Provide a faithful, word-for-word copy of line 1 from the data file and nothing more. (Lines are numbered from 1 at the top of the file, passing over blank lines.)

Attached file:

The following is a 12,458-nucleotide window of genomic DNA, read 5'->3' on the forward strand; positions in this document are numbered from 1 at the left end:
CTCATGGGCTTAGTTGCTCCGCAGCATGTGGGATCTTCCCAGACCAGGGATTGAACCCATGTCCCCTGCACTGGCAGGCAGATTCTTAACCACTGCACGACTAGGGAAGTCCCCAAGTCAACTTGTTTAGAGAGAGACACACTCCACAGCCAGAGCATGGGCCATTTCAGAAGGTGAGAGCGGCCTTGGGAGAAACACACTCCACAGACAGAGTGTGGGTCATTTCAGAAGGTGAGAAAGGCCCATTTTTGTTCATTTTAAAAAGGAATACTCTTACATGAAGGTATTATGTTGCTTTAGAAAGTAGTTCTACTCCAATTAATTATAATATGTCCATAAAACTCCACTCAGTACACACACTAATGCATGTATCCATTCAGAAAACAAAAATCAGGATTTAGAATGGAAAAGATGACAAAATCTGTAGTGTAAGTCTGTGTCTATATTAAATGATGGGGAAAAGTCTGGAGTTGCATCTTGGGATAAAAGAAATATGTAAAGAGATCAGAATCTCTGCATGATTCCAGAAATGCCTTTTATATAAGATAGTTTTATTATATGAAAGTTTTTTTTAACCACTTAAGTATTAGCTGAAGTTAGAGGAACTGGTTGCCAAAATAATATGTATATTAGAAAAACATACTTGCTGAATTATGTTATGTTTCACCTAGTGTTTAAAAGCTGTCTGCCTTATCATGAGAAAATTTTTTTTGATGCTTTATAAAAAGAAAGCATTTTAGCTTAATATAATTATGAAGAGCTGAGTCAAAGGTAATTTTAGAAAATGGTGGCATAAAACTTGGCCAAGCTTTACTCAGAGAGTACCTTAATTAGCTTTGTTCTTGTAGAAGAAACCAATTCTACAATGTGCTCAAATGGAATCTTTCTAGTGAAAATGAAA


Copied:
The following is a 12,458-nucleotide window of genomic DNA, read 5'->3' on the forward strand; positions in this document are numbered from 1 at the left end: